Several court cases related to climate change and infringement of rights are underway, some involving Amnesty International, and demonstrating that there are legal paths towards holding states and companies to account.
Campaigning and climate activism have notched important victories, showing that grassroots pressure on governments and business to stop investing in fossil fuelscan help us to turn the corner. Young people and minoritized communities suffering the most from the human rights violations associated with climate change are often at the forefront of these efforts.
What about human rights in the UAE? Isn’t it a major fossil fuel producer?
The UAE’s dismal human rights record threatens a successful summit. A pledge to allow “voices to be heard” at COP28 is inadequate and serves to highlight the UAE’s normally restrictive human rights environment and the severe limits it places on the rights to freedom of expression and peaceful assembly. The closure of civic space, and the possibility of digital espionage and surveillance are concerns. Amnesty International has prepared a full briefing on the UAE’s human rights situation. COP must be a forum where therights to freedom of expression and peaceful protest are upheld and civil society, Indigenous peoples, frontline communities and groups affected by climate change, can participate openly and without fear. Emiratis and people of all nationalities must be able to freely criticize states, rulers, corporations and policies, including those of the UAE, so they can help shape policy without intimidation.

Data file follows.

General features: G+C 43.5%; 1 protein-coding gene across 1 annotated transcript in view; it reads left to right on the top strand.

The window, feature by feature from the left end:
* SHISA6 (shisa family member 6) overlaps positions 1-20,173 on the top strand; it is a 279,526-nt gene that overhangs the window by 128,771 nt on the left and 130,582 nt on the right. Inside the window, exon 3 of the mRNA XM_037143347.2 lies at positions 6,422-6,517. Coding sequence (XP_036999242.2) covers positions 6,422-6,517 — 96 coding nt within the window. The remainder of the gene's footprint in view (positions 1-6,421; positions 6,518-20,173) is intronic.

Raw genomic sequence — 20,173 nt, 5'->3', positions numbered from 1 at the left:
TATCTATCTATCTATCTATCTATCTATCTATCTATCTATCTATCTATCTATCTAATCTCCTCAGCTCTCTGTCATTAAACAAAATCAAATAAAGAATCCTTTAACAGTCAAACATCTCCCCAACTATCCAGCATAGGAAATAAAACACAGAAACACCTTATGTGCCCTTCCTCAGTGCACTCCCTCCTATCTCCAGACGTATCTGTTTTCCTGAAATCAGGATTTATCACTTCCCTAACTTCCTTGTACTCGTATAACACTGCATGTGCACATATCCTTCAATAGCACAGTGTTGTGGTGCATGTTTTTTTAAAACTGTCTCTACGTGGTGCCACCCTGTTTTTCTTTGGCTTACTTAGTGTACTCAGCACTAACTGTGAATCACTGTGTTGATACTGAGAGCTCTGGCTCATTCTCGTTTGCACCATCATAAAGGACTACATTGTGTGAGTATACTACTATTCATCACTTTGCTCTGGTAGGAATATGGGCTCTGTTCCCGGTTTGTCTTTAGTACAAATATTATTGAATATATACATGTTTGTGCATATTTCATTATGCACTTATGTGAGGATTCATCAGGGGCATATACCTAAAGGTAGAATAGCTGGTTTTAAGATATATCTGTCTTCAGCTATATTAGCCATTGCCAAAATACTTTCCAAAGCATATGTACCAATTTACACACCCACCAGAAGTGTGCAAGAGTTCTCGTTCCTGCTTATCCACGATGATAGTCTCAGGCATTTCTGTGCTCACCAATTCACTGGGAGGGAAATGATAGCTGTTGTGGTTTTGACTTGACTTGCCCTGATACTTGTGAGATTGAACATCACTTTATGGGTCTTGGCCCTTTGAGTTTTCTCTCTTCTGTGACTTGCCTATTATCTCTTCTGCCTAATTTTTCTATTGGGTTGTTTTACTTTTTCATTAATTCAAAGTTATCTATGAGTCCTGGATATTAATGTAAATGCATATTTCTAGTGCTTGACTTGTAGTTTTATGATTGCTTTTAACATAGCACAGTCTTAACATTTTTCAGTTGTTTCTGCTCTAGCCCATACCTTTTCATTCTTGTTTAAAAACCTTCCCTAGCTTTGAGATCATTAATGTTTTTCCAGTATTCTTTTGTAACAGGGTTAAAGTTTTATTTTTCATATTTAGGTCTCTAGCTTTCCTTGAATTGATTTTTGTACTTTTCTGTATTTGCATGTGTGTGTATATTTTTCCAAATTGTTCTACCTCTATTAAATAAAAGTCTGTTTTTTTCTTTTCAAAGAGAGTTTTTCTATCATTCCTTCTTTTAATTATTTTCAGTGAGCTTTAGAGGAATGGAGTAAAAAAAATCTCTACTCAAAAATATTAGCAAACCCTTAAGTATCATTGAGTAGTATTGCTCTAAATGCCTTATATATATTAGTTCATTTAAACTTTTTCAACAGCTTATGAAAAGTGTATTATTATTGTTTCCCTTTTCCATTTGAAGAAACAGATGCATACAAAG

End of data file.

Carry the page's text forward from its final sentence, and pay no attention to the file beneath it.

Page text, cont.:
The UAE is also one of the world’s top ten oil producing states and opposes the rapid phasing out of fossil fuels. The fossil fuel industry generates enormous wealth for relatively few corporate actors and states, which have a vested interest in blocking a just transition to renewable energy, and silencing opponents.
COP28, is chaired by Sultan Al Jaber, who is also the chief executive of the UAE state oil and gas company ADNOC, which is expanding its production of fossil fuels. Amnesty International has urged Sultan Al Jaber to resignfromADNOC, believing it is a glaring conflict of interest which threatens the success of COP28, and symptomatic of the increasing influence the fossil fuel lobby has been able to exert over states and COP.
How can countries with fewer resources be expected to meet greenhouse gas emission reduction targets?
Many countries lack resources sufficient tofix damage caused by global warming, or to adapt to its impacts and protect people’s rights. Higher income states have an obligation under human rights law and the 2015 Paris Agreement to provide them with support.
In 2009 higher-income states, which have been the largest historic emitters of greenhouse gases, promised US$100bn a year by 2020 to help “developing” countries with emissions reduction and climate adaptation. So far they have failed to honour this funding commitment, but meeting all existing pledges and scaling up financing for adaptation and social protection programmes are critical to protecting rights.
For years higher-income states refused to pay for the loss and damage caused by climate change in “developing” countries but last year’s COP agreed to create a Loss and Damage Fund. How this fund will be run and managed will be subject to negotiation at this year’s meeting.
Higher-income states, through their roles as creditors and regulators, and via their influence over the World Bank to provide debt relief or loans with less punishing conditions, can help accelerate a just transition to renewable energy globally.